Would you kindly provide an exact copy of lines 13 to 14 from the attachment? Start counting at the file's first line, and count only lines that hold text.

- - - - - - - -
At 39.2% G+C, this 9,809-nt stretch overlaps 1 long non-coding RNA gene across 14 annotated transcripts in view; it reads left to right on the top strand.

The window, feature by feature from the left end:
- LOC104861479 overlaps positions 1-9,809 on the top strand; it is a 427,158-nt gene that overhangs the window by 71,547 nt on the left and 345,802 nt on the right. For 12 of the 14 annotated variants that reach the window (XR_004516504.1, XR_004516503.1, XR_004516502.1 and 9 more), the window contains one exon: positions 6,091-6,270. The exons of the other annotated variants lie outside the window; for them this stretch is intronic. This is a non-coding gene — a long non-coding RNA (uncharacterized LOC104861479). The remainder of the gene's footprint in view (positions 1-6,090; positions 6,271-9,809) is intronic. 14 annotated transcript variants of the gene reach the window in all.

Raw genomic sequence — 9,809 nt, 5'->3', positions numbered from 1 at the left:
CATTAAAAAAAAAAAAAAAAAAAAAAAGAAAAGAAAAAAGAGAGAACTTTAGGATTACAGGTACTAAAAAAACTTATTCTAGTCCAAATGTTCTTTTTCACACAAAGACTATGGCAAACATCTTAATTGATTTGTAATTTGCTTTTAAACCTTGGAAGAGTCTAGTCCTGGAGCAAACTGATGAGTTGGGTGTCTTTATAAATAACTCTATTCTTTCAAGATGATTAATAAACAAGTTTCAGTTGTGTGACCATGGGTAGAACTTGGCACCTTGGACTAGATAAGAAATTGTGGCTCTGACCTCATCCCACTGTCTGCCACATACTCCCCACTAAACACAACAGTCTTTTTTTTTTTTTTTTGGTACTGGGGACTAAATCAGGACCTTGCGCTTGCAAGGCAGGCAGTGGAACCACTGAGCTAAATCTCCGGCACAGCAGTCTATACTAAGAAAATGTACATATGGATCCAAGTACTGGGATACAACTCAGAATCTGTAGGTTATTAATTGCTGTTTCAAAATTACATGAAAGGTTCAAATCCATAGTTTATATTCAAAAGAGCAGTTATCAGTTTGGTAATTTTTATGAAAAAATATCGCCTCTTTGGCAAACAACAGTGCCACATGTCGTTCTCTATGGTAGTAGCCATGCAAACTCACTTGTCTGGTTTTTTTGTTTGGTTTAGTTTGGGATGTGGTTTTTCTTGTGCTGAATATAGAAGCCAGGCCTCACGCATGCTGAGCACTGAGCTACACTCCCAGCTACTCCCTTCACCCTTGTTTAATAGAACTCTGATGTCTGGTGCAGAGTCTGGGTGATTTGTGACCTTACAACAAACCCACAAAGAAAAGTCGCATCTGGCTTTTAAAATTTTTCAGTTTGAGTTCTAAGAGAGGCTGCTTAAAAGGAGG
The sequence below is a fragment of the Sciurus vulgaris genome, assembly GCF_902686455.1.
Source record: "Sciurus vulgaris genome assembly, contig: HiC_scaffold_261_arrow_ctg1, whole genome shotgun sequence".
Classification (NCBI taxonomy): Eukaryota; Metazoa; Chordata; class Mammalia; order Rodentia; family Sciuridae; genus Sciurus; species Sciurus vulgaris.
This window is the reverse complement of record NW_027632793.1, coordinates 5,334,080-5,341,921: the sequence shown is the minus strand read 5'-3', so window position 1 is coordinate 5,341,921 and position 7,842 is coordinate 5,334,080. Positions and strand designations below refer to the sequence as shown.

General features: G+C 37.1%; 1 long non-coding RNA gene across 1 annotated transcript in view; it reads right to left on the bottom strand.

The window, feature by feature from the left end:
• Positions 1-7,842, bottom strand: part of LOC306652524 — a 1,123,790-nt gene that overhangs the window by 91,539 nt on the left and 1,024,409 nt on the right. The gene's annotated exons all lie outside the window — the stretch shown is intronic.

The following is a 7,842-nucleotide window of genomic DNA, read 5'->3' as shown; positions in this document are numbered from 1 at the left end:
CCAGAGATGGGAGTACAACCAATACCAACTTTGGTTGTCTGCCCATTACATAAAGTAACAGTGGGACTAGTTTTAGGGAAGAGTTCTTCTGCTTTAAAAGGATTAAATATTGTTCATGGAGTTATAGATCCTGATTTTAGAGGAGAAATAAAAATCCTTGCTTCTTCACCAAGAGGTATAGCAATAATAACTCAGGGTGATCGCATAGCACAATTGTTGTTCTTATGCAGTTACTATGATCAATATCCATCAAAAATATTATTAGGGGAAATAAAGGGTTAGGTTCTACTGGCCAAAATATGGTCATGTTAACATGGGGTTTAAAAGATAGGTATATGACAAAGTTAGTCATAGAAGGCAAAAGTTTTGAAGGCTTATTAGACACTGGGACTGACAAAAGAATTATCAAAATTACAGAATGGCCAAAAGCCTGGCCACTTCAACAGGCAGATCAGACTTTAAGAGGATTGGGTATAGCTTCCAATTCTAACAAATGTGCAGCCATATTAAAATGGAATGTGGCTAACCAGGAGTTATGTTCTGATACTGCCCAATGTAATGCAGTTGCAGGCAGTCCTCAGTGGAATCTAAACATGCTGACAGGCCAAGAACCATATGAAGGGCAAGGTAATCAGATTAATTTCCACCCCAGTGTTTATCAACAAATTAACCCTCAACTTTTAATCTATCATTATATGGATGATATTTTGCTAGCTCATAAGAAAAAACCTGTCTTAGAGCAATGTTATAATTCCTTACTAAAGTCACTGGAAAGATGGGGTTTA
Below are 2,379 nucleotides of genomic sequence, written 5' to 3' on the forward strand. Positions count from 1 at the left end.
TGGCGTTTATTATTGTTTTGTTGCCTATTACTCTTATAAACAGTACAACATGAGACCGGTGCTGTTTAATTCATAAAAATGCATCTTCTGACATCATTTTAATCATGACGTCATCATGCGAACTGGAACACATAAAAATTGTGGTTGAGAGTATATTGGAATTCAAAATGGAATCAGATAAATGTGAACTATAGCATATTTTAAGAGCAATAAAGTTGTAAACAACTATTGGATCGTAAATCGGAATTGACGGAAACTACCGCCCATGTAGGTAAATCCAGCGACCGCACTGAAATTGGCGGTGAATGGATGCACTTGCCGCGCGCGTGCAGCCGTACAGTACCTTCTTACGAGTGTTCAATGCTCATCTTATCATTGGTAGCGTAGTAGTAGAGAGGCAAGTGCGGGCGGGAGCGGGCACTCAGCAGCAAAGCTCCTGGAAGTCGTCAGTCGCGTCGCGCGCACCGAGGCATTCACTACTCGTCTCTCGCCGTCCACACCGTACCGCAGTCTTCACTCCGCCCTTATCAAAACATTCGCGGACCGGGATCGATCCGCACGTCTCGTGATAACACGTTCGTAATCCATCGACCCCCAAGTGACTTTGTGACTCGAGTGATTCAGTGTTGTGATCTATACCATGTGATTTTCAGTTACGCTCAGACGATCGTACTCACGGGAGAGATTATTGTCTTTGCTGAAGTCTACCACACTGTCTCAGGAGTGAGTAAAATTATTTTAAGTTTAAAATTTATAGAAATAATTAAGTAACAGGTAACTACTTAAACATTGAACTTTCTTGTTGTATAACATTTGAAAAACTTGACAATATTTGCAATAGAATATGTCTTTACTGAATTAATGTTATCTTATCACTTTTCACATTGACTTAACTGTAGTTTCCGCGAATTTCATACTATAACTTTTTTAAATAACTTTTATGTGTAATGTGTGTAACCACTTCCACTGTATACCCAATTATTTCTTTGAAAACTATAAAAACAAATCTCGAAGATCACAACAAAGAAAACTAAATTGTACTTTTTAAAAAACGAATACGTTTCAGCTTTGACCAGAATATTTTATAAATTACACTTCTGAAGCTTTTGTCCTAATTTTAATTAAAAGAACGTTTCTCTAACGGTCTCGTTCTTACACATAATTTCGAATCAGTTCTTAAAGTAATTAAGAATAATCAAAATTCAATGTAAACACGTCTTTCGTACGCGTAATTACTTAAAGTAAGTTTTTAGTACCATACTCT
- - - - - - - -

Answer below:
The following is a 7,842-nucleotide window of genomic DNA, read 5'->3' as shown; positions in this document are numbered from 1 at the left end:
CCAGAGATGGGAGTACAACCAATACCAACTTTGGTTGTCTGCCCATTACATAAAGTAACAGTGGGACTAGTTTTAGGGAAGAGTTCTTCTGCTTTAAAAGGATTAAATATTGTTCATGGAGTTATAGATCCTGATTTTAGAGGAGAAATAAAAATCCTTGCTTCTTCACCAAGAGGTATAGCAATAATAACTCAGGGTGATCGCATAGCACAATTGTTGTTCTTATGCAGTTACTATGATCAATATCCATCAAAAATATTATTAGGGGAAATAAAGGGTTAGGTTCTACTGGCCAAAATATGGTCATGTTAACATGGGGTTTAAAAGATAGGTATATGACAAAGTTAGTCATAGAAGGCAAAAGTTTTGAAGGCTTATTAGACACTGGGACTGACAAAAGAATTATCAAAATTACAGAATGGCCAAAAGCCTGGCCACTTCAACAGGCAGATCAGACTTTAAGAGGATTGGGTATAGCTTCCAATTCTAACAAATGTGCAGCCATATTAAAATGGAATGTGGCTAACCAGGAGTTATGTTCTGATACTGCCCAATGTAATGCAGTTGCAGGCAGTCCTCAGTGGAATCTAAACATGCTGACAGGCCAAGAACCATATGAAGGGCAAGGTAATCAGATTAATTTCCACCCCAGTGTTTATCAACAAATTAACCCTCAACTTTTAATCTATCATTATATGGATGATATTTTGCTAGCTCATAAGAAAAAACCTGTCTTAGAGCAATGTTATAATTCCTTACTAAAGTCACTGGAAAGATGGGGTTTA